Laryngitis is inflammation in and around the mucus membranes of the larynx or voice box. The irritated larynx becomes swollen and painful, leading to a sore throat, hoarse voice and even a complete loss of voice. Most cases of laryngitis are caused by an infection.
Accurate figures regarding acute laryngitis are not available, as the condition often goes unreported. The Royal College of General Practitioners reported an average incidence of 5.9 cases of laryngitis and tracheitis per 100,000 patients (all ages) per week in 2011.
Chronic laryngitis is a complex condition which is similarly under-reported and often goes unrecognised. Yearly incidence has been reported in one study as 3.47 per 1,000; lifetime incidence is said to be up to 21%.Women are affected more than men.
Two Main Types of Laryngitis
Type Determined by How Long Inflammation Lasts
Acute laryngitis: Short-lived inflammation of the larynx
Chronic laryngitis: Prolonged inflammation of the larynx
Risk factors for laryngitis include:
Having a respiratory infection, such as a cold, bronchitis or sinusitis
Exposure to irritating substances, such as cigarette smoke, excessive alcohol intake, stomach acid or workplace chemicals
Overusing your voice, by speaking too much, speaking too loudly, shouting or singing
Acute laryngitis is a temporary condition caused by overusing the vocal cords. It can also be caused by an infection. Treating the underlying condition causes the laryngitis to go away. Acute laryngitis can be caused by:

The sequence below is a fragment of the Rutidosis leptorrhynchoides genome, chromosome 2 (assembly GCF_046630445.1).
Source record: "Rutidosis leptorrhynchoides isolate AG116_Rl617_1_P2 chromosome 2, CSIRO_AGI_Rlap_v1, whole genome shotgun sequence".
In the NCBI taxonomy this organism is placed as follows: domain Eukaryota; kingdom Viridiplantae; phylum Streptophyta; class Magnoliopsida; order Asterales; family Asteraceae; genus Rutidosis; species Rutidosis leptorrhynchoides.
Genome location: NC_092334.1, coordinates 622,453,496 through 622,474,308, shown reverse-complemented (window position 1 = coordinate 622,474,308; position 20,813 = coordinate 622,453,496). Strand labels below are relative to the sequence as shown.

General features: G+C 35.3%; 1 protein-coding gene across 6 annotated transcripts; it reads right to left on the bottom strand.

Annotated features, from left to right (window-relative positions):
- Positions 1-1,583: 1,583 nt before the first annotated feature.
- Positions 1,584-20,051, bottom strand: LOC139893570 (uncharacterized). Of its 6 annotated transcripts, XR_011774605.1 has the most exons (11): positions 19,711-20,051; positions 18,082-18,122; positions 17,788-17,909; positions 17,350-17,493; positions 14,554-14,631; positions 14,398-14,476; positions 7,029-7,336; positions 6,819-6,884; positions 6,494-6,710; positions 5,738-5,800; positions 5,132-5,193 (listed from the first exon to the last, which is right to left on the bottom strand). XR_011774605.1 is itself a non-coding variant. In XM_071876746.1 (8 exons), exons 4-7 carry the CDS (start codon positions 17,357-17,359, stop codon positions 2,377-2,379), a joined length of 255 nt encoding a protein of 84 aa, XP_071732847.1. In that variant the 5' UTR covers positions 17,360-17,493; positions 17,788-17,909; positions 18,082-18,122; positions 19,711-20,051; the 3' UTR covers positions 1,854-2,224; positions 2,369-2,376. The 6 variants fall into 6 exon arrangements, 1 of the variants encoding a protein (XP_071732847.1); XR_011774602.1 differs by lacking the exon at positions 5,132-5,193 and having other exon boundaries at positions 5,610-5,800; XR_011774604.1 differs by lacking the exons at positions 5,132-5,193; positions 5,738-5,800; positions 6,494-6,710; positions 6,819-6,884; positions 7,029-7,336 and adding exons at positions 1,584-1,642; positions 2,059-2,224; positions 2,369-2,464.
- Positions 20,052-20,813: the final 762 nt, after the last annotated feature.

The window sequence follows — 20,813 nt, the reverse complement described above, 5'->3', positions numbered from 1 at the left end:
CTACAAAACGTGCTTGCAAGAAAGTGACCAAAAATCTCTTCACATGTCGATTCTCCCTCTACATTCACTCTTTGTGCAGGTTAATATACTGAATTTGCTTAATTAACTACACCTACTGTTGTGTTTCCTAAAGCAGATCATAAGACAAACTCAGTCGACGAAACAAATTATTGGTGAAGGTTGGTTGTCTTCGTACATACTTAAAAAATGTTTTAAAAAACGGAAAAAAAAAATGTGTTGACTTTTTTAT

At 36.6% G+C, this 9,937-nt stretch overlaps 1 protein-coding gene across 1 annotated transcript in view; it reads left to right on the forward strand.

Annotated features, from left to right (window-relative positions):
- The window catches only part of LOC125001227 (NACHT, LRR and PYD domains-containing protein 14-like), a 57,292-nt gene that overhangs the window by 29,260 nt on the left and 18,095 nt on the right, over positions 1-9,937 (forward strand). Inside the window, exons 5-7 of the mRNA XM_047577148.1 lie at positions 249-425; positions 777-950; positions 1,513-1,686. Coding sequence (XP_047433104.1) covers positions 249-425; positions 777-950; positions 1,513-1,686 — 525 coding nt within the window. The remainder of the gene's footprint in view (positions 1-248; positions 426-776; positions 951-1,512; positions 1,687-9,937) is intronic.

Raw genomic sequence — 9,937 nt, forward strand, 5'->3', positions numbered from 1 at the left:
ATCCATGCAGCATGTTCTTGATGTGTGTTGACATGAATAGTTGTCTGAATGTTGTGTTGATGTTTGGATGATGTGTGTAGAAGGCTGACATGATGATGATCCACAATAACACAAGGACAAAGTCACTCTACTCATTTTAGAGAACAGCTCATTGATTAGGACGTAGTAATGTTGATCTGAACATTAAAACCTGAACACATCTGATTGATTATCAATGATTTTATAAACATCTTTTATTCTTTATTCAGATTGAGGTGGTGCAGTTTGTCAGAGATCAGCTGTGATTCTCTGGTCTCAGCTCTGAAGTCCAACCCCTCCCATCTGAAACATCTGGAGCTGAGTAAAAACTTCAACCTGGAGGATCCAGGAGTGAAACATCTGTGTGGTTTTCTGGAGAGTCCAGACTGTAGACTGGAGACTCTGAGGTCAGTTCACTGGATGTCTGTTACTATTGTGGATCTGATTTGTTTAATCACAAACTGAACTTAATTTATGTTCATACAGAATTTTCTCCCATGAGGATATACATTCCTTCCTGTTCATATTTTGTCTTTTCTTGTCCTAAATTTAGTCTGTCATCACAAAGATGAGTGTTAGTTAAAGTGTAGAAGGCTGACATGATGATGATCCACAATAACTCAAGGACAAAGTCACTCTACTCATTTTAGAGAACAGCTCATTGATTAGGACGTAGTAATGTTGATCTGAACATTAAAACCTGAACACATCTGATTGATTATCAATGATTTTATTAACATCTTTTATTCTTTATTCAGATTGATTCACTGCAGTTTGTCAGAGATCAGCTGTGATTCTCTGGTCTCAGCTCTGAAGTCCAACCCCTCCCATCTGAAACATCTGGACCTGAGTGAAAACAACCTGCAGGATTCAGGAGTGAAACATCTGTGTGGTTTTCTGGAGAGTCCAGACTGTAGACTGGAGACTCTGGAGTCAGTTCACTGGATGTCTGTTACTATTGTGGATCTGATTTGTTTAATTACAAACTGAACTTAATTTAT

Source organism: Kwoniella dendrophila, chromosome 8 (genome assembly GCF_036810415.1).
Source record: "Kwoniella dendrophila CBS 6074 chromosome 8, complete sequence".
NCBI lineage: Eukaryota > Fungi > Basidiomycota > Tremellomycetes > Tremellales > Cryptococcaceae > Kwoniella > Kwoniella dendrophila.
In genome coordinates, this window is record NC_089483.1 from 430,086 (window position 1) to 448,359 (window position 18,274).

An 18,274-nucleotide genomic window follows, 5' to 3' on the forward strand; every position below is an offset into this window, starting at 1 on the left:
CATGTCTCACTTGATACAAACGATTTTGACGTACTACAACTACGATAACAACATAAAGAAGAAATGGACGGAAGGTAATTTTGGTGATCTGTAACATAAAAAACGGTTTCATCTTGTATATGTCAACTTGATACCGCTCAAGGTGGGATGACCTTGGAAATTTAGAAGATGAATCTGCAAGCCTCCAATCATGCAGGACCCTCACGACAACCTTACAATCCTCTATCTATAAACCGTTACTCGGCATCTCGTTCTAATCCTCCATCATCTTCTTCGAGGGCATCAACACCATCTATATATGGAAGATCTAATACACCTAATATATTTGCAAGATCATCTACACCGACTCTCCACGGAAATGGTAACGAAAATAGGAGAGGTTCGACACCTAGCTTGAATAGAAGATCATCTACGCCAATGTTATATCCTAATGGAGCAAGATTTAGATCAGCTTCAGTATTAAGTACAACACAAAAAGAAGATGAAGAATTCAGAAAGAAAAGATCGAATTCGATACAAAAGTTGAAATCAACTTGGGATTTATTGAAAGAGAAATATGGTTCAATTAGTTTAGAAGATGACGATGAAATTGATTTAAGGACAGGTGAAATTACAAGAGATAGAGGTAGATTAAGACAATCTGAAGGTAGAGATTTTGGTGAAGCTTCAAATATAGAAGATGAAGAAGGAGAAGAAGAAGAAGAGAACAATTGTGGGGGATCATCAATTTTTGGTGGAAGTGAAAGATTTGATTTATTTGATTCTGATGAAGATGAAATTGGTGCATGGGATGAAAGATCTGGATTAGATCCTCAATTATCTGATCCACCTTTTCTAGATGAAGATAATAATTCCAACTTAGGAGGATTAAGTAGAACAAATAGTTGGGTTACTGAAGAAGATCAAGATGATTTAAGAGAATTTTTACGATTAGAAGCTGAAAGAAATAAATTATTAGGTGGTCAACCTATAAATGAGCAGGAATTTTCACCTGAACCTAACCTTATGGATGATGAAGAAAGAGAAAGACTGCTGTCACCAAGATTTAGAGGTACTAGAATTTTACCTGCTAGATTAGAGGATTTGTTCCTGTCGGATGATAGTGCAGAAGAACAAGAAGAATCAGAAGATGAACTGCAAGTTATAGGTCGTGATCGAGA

- Viral infections
- Straining your vocal cords by talking or yelling
- Bacterial infections
- Drinking too much alcohol
Chronic laryngitis results from long-term exposure to irritants. It’s usually more severe and has longer-lasting effects than acute laryngitis.
Chronic laryngitis can be caused by:
- Frequent exposure to harmful chemicals or allergens
- Acid reflux
- Frequent sinus infections
- Smoking or being around smokers
- Overusing your voice
- Low-grade yeast infections caused by frequent use of an asthma inhaler
Cancer, paralysis of the vocal cords, or changes in vocal cord shape as you age can also cause persistent hoarseness and sore throats.
The symptoms of laryngitis are described below:
- Hoarse voice
- Complete voice loss and difficulty speaking
- Sore throat
- Difficulty eating
- Mild fever with chills, muscle pain and body ache
- Persistent cough
- Difficulty breathing
- Headache, swollen neck glands and body ache in cases caused by flu or the common cold.
Diagnosis and test
The most common sign of laryngitis is hoarseness. Changes in your voice can vary with the degree of infection or irritation, ranging from mild hoarseness to almost total loss of your voice. If you have chronic hoarseness, your doctor may want to listen to your voice and to examine your vocal cords, and he or she may refer you to an ear, nose and throat specialist (otorhinolaryngologist).
These techniques sometimes are used to help diagnose laryngitis: